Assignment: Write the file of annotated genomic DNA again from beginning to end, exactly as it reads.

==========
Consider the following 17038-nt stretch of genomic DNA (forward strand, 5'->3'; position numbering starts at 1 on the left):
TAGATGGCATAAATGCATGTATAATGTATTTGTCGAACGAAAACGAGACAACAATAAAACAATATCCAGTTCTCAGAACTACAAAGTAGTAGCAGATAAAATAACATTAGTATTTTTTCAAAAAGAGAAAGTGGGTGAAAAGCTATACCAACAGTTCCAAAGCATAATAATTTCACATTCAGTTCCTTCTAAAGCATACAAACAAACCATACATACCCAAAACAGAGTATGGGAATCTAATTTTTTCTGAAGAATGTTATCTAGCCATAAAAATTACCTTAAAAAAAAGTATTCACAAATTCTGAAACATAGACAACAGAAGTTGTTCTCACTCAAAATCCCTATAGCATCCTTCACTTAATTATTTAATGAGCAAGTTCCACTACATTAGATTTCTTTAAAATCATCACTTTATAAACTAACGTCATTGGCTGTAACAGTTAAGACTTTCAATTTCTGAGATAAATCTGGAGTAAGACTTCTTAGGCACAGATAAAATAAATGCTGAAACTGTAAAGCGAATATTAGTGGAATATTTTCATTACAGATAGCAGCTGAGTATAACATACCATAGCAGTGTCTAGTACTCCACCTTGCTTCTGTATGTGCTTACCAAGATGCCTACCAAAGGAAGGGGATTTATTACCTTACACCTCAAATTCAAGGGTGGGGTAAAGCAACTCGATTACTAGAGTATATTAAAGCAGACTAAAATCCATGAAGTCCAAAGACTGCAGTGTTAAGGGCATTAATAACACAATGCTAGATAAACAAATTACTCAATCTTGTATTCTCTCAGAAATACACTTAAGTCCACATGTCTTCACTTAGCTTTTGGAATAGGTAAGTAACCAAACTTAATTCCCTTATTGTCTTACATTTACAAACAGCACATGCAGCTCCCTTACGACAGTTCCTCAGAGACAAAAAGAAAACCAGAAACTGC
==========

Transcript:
Consider the following 17038-nt stretch of genomic DNA (forward strand, 5'->3'; position numbering starts at 1 on the left):
TAGATGGCATAAATGCATGTATAATGTATTTGTCGAACGAAAACGAGACAACAATAAAACAATATCCAGTTCTCAGAACTACAAAGTAGTAGCAGATAAAATAACATTAGTATTTTTTCAAAAAGAGAAAGTGGGTGAAAAGCTATACCAACAGTTCCAAAGCATAATAATTTCACATTCAGTTCCTTCTAAAGCATACAAACAAACCATACATACCCAAAACAGAGTATGGGAATCTAATTTTTTCTGAAGAATGTTATCTAGCCATAAAAATTACCTTAAAAAAAAGTATTCACAAATTCTGAAACATAGACAACAGAAGTTGTTCTCACTCAAAATCCCTATAGCATCCTTCACTTAATTATTTAATGAGCAAGTTCCACTACATTAGATTTCTTTAAAATCATCACTTTATAAACTAACGTCATTGGCTGTAACAGTTAAGACTTTCAATTTCTGAGATAAATCTGGAGTAAGACTTCTTAGGCACAGATAAAATAAATGCTGAAACTGTAAAGCGAATATTAGTGGAATATTTTCATTACAGATAGCAGCTGAGTATAACATACCATAGCAGTGTCTAGTACTCCACCTTGCTTCTGTATGTGCTTACCAAGATGCCTACCAAAGGAAGGGGATTTATTACCTTACACCTCAAATTCAAGGGTGGGGTAAAGCAACTCGATTACTAGAGTATATTAAAGCAGACTAAAATCCATGAAGTCCAAAGACTGCAGTGTTAAGGGCATTAATAACACAATGCTAGATAAACAAATTACTCAATCTTGTATTCTCTCAGAAATACACTTAAGTCCACATGTCTTCACTTAGCTTTTGGAATAGGTAAGTAACCAAACTTAATTCCCTTATTGTCTTACATTTACAAACAGCACATGCAGCTCCCTTACGACAGTTCCTCAGAGACAAAAAGAAAACCAGAAACTGC